Essondale Patient File for Satoru Okada


The LOI Research Team has flagged this record for containing sensitive information. This record contains the following sensitivities:

  • Details or graphic images of serious illness (mental or physical) or mortality of identifiable individual(s).
  • Could cause undue or disproportionate dishonour / embarrassment to self or family.

Essondale Patient File for Satoru Okada


Title Proper 93-5683 BOX 1327 FILE 20151
Date(s) 1942
General material designation
This file contains a textual record.
Scope and content
Satoru Okada died 15 September 1967 at age 50 of pulmonary edema due to coronary thrombosis. Hastings Park is listed as his permanent residence on death certificate. The patient had been admitted from Hastings Park, 2 May 1942, with hallucinations. Form ‘A’ was signed by BCSC Secretary C. MacNeil. The patient worked as a boom man on a logging operation. His brother indicates that his mental illness began in 1941 after the patient was forbidden by his eldest brother from pursuing a marriage with a girl whose brother had died of TB for fear of infectiousness. This file includes correspondence with the patient’s brother Hitoshi in Slocan City, and G.W. McPherson etc regarding his assets, which included war bonds. His family evidently lost touch with the patient at time of his death and brother William wrote the hospital in 1991 for details regarding his burial.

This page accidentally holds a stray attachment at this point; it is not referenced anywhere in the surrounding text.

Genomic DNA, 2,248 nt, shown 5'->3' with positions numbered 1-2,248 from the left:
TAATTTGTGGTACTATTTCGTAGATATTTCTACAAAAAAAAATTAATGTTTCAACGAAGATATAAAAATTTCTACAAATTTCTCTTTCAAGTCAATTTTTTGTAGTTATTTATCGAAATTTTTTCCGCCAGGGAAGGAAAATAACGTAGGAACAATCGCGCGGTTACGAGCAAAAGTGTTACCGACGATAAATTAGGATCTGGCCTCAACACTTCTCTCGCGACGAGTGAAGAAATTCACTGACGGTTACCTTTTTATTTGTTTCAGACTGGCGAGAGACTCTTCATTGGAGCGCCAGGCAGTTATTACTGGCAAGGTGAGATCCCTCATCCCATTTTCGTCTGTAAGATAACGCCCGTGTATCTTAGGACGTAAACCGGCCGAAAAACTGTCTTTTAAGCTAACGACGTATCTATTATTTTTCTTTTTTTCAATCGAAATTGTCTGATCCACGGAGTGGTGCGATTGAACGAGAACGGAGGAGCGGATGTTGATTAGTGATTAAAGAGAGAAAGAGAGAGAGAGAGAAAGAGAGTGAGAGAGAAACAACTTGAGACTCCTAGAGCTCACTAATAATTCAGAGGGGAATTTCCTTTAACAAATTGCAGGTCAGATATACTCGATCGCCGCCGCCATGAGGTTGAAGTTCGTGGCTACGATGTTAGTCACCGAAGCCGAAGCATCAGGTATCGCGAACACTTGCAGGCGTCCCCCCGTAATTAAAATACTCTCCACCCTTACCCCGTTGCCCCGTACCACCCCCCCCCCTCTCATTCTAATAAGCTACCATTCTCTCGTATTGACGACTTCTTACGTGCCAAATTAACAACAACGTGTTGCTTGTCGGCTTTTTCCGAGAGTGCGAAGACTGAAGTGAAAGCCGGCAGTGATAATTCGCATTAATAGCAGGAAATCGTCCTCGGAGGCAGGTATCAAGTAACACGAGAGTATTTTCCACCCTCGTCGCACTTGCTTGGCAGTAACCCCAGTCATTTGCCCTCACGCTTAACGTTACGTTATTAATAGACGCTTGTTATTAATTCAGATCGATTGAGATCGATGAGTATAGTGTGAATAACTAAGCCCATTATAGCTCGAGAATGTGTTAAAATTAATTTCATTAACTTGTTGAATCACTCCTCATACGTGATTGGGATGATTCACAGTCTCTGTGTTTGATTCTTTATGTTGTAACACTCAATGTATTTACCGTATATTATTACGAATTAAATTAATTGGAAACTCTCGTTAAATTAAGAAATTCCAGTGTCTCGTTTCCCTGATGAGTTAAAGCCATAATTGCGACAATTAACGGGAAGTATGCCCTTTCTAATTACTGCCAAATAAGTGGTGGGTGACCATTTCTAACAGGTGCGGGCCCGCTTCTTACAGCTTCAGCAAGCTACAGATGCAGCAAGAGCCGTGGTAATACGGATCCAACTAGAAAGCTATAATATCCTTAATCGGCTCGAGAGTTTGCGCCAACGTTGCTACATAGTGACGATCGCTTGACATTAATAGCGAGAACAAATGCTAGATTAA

Name of creator
British Columbia. Mental Health Services created this archive which were transferred to the BC Archives from 1987 to 2000.
Immediate source of acquisition
The digital copies of the records were acquired by the Landscapes of Injustice Research Collective between 2014 and 2018.
This record was digitized selectively.



Essondale Patient File for Satoru Okada
Publication Information: See Terms of Use for publication and licensing information.


Readers of these historical materials will encounter derogatory references to Japanese Canadians and euphemisms used to obscure the intent and impacts of the internment and dispossession. While these are important realities of the history, the Landscapes of Injustice Research Collective urges users to carefully consider their own terminological choices in writing and speaking about this topic today as we confront past injustice. See our statement on terminology, and related sources here.